Prominent hand veins
Maybe you’re uncomfortable with the appearance of bulging veins on your hands. Or maybe you’re worried it’s a sign of a medical problem.
For most people, bulging hand veins are normal and a cosmetic issue, and the veins in their arms and hands are functioning normally. For very few people, bulging veins are a symptom of bigger problem. Learn what could be causing bulging hand veins and your treatment options.
There are a number of reasons why you might have bulging veins in your hands. One or more of these causes could be contributing to your bulging hand veins:
- Low body fat. If you don’t have much fat on your hands, your veins can be more prominent.
- Age. As you get older, your skin gets thinner and loses elasticity, making your veins more visible. Also, as you age, your valves in your veins weaken. This can cause blood to pool in your veins for a longer period of time. This enlarges the vein.
- Exercise. When you exercise, your blood pressure rises and your veins are pushed closer to your skin. Once your blood pressure drops to normal, your hand veins become less prominent. Exercising on a regular basis, however, can make bulging hand veins permanent — especially if you do a lot of strength training exercises. Repeatedly lifting weights in the gym or for work often results in an increase of blood flow and a hardening of the muscles. This can cause prominent veins.
- Genetics. If you have immediate family members with bulging veins, there’s a chance you’ll have them, too.
- Hot weather. High temperatures can make it more difficult for your vein valves to work correctly. This can enlarge your veins.
- Varicose veins. More likely to be found in the leg than the hand, varicose veins appear when your vein valves weaken. This makes them less efficient in preventing blood from flowing backward. Varicose veins can become twisty, enlarged, and painful.
- Phlebitis. If a hand infection, trauma, or autoimmune disease causes a vein to become inflamed, the vein could swell.
- Superficial thrombophlebitis. Superficial thrombophlebitis is an inflammation of a superficial vein (phlebitis) caused by a blood clot (thrombus). It can occur due to an injury of a vein, like after having an IV catheter inserted.
- Deep vein thrombosis (DVT). A bulging hand vein could be the result of a blood clot deep in the veins of the arm.
Use this interactive 3-D diagram to explore the hand.
The treatment for bulging hand veins depends on the cause. Once your doctor gives you the correct diagnosis, treatment can be determined and started.
In most cases, treatment of bulging hand veins has to do with cosmetics rather than health. The cosmetic treatments are basically the same as the treatment for varicose veins:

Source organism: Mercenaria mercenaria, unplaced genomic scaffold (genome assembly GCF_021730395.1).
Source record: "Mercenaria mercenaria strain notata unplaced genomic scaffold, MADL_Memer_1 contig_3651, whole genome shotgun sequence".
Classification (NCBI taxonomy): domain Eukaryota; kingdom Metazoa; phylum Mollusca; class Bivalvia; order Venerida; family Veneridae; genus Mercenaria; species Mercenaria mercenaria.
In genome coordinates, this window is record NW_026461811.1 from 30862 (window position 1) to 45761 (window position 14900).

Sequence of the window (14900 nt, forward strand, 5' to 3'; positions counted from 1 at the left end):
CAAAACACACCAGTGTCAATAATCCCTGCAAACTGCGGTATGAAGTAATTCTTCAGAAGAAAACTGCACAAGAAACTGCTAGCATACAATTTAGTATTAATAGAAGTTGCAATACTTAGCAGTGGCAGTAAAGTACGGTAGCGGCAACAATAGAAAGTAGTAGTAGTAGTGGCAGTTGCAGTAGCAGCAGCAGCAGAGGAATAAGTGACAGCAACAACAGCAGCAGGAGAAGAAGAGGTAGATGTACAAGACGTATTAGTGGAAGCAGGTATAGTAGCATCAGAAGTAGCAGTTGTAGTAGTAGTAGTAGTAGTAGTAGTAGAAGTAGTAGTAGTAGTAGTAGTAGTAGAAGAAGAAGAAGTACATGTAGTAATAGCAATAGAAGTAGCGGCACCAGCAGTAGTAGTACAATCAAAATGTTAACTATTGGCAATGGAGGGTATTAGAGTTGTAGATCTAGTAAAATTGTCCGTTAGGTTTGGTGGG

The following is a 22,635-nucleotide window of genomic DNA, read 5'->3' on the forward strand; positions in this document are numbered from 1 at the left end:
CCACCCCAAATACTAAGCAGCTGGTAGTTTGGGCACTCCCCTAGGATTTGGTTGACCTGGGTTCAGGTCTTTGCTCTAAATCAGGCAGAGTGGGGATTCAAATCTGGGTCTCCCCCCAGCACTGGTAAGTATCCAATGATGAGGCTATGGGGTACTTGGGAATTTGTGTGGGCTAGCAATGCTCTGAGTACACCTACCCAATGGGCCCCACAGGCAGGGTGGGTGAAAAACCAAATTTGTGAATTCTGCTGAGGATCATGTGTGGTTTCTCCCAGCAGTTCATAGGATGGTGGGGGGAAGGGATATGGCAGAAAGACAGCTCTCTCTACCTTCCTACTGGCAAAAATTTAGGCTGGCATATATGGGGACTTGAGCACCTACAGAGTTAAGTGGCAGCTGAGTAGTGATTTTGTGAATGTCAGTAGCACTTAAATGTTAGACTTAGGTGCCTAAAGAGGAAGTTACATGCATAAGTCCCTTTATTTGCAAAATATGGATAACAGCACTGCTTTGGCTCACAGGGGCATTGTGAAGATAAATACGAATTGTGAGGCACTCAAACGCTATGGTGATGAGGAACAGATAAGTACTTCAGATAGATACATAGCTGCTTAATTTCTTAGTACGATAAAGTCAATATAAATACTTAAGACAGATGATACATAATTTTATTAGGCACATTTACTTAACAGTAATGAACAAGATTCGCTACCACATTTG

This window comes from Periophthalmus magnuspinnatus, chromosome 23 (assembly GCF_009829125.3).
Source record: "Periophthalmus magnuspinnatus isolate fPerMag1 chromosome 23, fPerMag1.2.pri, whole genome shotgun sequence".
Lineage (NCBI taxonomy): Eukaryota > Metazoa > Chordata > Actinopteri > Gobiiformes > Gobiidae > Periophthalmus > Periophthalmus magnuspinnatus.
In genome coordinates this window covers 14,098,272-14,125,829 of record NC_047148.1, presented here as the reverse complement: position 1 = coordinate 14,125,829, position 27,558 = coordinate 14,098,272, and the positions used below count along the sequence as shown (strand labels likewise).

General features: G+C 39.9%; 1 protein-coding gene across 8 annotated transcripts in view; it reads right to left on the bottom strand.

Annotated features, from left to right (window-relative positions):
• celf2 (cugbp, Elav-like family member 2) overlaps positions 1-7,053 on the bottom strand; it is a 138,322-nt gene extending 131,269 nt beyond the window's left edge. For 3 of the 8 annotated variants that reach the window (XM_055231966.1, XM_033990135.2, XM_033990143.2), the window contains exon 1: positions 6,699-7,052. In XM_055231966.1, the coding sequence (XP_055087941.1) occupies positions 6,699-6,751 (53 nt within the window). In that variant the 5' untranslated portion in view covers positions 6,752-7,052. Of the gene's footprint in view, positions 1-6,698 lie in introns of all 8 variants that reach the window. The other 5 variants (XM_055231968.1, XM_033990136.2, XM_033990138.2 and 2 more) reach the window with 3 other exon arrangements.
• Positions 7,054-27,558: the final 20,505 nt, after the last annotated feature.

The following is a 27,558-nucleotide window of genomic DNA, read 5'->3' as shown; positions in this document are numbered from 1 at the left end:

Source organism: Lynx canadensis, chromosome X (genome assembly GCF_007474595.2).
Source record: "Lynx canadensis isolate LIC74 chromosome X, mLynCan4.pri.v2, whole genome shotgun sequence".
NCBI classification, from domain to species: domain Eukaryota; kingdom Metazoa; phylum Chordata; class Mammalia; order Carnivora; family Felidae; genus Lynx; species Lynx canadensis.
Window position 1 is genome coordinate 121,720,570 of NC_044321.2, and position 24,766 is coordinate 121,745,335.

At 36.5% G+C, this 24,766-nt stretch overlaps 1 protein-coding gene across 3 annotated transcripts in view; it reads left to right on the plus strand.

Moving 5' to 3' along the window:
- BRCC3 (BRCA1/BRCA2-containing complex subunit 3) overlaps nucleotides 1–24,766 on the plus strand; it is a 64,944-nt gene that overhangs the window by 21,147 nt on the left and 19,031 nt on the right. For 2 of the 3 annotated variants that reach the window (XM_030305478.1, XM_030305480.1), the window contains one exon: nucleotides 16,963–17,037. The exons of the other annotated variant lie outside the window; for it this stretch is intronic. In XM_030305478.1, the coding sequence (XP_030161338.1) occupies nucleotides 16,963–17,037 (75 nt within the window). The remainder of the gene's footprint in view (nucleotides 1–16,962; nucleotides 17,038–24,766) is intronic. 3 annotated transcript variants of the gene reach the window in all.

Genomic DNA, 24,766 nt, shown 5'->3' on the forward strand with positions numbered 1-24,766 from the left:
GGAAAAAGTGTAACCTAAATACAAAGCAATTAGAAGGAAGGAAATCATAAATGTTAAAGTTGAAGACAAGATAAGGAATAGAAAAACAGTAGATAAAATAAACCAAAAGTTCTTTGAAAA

- Sclerotherapy is a process of injecting a chemical solution into targeted veins, causing them to scar and close.
- Endovenous ablation therapy is often called laser therapy. It’s ideal for smaller veins. In laser therapy, your doctor uses amplified light or radio waves to close veins.
- Ambulatory phlebectomy is the removal of the targeted veins via small incisions. It involves local anesthesia.
- Vein stripping and ligation close the vein that supplies blood to the targeted vein. While you’re under general anesthesia, your doctor will make an incision, tie off the vein, and remove it.
In these procedures, after your doctor closes the targeted vein, the blood that used to run in the vein is automatically shifted. The closed vein eventually fades away.
In the unlikely event your bulging veins are a sign of a more serious condition, your doctor will offer a specific medical response.
If you receive a diagnosis of phlebitis, your doctor will most likely prescribe anti-inflammatory treatment, antibiotic therapy along with warm compresses and elevation of your arm, or both.
If you receive a diagnosis of thrombophlebitis, your doctor might not recommend prescription treatment. Clots in veins near the surface of the skin are often naturally absorbed in less than two weeks. If there’s swelling, your doctor might suggest an over-the-counter medication or prescribe medicine to relieve it. Otherwise, the treatment is similar to that for phlebitis.
If you have DVT, your doctor will likely prescribe you an anticoagulant blood thinner. If the blood thinners aren’t working or you have a severe DVT, your doctor might have you receive thrombolytic therapy. This is also called “clot buster” therapy.
Bulging hand veins don’t indicate a serious medical indication for the majority of people.
If you’re concerned that your prominent hand veins could be a symptom of something serious — or you just don’t like the way they look — make an appointment with your doctor. If there’s a serious problem, they can recommend treatment. If you want them removed for cosmetic purposes, your doctor will have a suggestion on the best procedure for you.